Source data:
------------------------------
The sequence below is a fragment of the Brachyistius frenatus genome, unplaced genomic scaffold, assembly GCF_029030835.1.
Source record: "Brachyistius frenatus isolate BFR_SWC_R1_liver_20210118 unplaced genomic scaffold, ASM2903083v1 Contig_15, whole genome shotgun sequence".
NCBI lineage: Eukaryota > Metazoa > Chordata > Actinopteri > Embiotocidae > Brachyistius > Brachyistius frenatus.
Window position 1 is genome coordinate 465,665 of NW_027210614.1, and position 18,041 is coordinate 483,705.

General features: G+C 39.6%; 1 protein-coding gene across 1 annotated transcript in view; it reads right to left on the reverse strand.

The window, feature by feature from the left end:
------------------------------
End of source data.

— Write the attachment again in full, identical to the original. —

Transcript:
The sequence below is a fragment of the Brachyistius frenatus genome, unplaced genomic scaffold, assembly GCF_029030835.1.
Source record: "Brachyistius frenatus isolate BFR_SWC_R1_liver_20210118 unplaced genomic scaffold, ASM2903083v1 Contig_15, whole genome shotgun sequence".
NCBI lineage: Eukaryota > Metazoa > Chordata > Actinopteri > Embiotocidae > Brachyistius > Brachyistius frenatus.
Window position 1 is genome coordinate 465,665 of NW_027210614.1, and position 18,041 is coordinate 483,705.

General features: G+C 39.6%; 1 protein-coding gene across 1 annotated transcript in view; it reads right to left on the reverse strand.

The window, feature by feature from the left end: